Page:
The Mn Criminal Defense, Personal Injury & Family Law Blog
How Do Hutchinson Family Law Attorneys Modify Divorce Decrees?
December 28, 2018
In most civil cases, the final order puts the matter to bed. For example, almost all personal injury settlements include legal waivers. As one of my law professors said, victims only get one trip to the salad bar of justice.
But marriage dissolution resolutions are different. These orders almost always contain ongoing provisions, such as DSOs (Domestic Support Obligations, such as alimony) and child visitation provisions. So, a divorce decree is more a beginning point than an endpoint.
Families change frequently, and orders quickly become outdated. Therefore, most people should modify their divorce decrees at least once every three years. A legal modification with a Hutchinson family law attorney is the best way, and often the only way, to keep the peace. Informal side agreements, no matter how well-intentioned they might be, are always unenforceable.
When Can Hutchinson Family Law Attorneys Modify Divorce Orders?
Frequent modifications are the best way to keep up with constant changes. Even a slight increase or decrease in income can affect DSOs. Similarly, if a family moves just a few miles, the delicate pickup/drop-off balance may be hopelessly thrown off kilter. So, a judge can modify a decree if:
Changed circumstances affect
The best interests of the children.
Hutchinson family law attorneys must establish both these prongs. Assume Sue wants to move her family closer to her job. The proposed move is definitely in Sue’s best interests, but it may or may not be in the children’s best interest.
Generally, a McLeod County judge can entertain a modification action when the parents agree one is necessary, if the children are in emotional or physical danger, or if at least two years have passed since the most recent order was entered.
Why Should the Judge Modify a Divorce Order?
As mentioned, Hutchinson family law attorneys can use pretty much anything to establish changed circumstances. Many times, the impact on the children is mixed. For example, a promotion at work usually means higher compensation and fewer hours at home. The best interests of the children usually involve a written presumption (children benefit from consistent and meaningful contact with both parents) and an unwritten one (children need consistency and stability).
Most DSO modifications rely on changed circumstances. It’s now easier to win these modification actions. A few years ago, Minnesota’s modification law changed and dropped the substantial change in circumstances requirement. At a minimum, the change must be:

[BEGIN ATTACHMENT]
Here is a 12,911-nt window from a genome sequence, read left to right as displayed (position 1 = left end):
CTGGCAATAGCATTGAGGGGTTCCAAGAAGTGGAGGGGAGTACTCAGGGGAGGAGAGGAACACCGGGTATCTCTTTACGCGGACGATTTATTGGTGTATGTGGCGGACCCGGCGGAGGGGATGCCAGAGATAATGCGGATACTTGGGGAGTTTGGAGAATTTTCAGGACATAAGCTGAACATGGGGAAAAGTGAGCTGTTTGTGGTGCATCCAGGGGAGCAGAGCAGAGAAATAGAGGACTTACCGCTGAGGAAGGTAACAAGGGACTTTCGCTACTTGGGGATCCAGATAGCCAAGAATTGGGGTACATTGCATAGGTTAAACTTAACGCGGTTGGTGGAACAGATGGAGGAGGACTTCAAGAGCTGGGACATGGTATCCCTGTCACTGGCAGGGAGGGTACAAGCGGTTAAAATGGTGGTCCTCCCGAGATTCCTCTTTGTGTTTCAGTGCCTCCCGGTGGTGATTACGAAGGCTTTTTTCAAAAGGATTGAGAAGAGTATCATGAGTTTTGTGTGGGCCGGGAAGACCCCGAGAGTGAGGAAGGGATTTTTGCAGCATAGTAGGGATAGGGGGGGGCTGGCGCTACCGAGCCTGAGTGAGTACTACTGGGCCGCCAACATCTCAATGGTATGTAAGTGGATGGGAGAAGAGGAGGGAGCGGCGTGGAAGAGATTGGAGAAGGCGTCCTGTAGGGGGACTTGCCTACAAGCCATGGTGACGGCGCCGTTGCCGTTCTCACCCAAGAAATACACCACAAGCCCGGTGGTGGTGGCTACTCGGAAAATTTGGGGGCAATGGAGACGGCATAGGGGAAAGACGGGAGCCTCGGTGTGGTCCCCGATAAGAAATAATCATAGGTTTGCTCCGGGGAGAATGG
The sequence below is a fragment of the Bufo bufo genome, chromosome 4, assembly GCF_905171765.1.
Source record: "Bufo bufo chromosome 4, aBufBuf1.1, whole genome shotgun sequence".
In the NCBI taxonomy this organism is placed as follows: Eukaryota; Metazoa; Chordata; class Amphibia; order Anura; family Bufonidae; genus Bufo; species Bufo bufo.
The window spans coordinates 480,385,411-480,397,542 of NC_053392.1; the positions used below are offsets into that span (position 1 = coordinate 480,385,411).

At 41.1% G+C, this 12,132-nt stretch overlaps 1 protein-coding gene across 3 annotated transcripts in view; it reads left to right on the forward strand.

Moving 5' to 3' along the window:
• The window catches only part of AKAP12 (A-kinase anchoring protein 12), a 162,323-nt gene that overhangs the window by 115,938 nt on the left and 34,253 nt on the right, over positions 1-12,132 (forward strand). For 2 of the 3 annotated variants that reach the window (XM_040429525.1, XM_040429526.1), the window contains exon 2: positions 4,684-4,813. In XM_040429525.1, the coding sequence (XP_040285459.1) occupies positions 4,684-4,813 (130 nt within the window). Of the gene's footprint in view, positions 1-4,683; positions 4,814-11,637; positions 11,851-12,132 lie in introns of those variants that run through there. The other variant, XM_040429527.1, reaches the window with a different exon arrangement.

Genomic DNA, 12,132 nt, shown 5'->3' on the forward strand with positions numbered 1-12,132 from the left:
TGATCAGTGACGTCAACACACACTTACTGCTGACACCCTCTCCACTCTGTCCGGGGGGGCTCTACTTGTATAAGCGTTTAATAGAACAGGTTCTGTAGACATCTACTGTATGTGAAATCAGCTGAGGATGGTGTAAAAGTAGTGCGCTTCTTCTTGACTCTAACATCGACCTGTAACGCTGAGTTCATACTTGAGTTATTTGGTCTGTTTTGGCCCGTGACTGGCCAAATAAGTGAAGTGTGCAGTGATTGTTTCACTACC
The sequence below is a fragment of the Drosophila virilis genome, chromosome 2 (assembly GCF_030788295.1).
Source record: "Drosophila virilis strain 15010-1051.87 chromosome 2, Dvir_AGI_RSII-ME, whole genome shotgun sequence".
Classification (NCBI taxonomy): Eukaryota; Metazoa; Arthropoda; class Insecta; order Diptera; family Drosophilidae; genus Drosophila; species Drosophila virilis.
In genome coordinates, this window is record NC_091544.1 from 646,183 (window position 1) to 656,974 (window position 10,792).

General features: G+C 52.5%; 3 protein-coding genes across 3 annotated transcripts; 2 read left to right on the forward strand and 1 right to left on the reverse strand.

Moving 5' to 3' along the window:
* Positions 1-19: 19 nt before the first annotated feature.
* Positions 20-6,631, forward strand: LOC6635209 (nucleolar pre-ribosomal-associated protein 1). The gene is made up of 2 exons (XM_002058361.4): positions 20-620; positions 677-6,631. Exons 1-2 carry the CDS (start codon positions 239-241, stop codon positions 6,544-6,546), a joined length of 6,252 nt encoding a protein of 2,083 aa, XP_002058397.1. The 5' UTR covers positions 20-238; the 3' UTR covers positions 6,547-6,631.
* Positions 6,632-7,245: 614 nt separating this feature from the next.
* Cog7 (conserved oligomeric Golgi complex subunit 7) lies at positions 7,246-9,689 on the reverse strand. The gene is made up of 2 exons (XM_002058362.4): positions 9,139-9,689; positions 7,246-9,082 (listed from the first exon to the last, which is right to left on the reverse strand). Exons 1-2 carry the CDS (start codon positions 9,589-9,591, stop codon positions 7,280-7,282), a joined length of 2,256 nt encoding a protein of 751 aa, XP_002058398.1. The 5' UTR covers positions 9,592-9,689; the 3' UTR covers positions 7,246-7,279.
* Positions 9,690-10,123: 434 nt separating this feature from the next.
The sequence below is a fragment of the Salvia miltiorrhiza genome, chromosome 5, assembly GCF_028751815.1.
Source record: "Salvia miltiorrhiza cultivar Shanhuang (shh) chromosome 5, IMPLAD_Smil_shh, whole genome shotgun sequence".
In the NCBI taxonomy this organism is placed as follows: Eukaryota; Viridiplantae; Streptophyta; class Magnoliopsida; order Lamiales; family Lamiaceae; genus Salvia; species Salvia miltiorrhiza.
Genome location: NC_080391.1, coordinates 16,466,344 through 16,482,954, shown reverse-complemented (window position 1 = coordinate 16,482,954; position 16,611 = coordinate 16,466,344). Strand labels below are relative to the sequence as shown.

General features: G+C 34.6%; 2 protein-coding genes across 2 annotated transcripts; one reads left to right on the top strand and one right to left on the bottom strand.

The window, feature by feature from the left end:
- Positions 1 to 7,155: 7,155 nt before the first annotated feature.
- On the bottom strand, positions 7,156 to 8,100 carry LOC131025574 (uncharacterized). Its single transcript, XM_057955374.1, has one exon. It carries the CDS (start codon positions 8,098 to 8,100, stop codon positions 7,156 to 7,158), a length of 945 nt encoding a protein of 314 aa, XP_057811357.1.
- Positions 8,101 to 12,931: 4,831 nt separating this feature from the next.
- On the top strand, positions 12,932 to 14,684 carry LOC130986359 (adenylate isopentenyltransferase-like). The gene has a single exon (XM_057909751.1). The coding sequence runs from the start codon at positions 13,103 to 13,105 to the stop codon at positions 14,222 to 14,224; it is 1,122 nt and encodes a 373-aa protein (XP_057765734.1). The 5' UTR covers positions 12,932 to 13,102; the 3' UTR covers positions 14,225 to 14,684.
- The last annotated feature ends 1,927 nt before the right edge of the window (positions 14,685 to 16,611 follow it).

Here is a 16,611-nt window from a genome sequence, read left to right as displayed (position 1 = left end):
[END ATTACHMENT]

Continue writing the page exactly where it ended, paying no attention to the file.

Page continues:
Meaningful (any income change under 5 percent is usually not meaningful),
Unanticipated at the time the prior order was entered, and
A voluntary financial change means that people cannot quit high-paying jobs to reduce their child or spousal support obligations.
Visitation and custod changes usually hing on the best interests of the children. Some factors to consider include:
Parental and child preferences,
Ability to co-parent, and
Parental emotional and physical health.
In 2015, lawmakers added the following presumption to this part of the Revised Code: “The court shall consider both parents as having the capacity to develop and sustain nurturing relationships with their children unless there are substantial reasons to believe otherwise. In assessing whether parents are capable of sustaining nurturing relationships with their children, the court shall recognize that there are many ways that parents can respond to a child’s needs with sensitivity and provide the child love and guidance, and these may differ between parents and among cultures.”
How Do Judges Resolve Motions to Modify?
If the parents agree on the modification, and a Hutchinson family law attorney formalizes it, most judges will approve the agreement after only a cursory hearing. Minnesota law has a strong presumption in favor of agreed resolutions. Generally, it’s always best for parents to work these things out between themselves.
If the parents do not agree, the matter will probably go to mediation. A third party, who is usually an unaffiliated Hutchinson family law attorney, works to facilitate a settlement between the parties. Mediated settlements are the next best thing to agreed settlements. Mediation decreases legal expenses, gives the parties more control over the outcome, and increases civility.
If both informal settlement negotiations and mediation fail, which is extremely rare, the final trial usually takes place before a judge without a jury.
Rely on Experienced Lawyers
Most divorce cases never “close.” They just lie dormant for a few years, and then a motion to modify revives them. For a free consultation with an experienced Hutchinson family law attorney, contact Carlson & Jones, P.A. We routinely handle matters in McLeod County and nearby jurisdictions.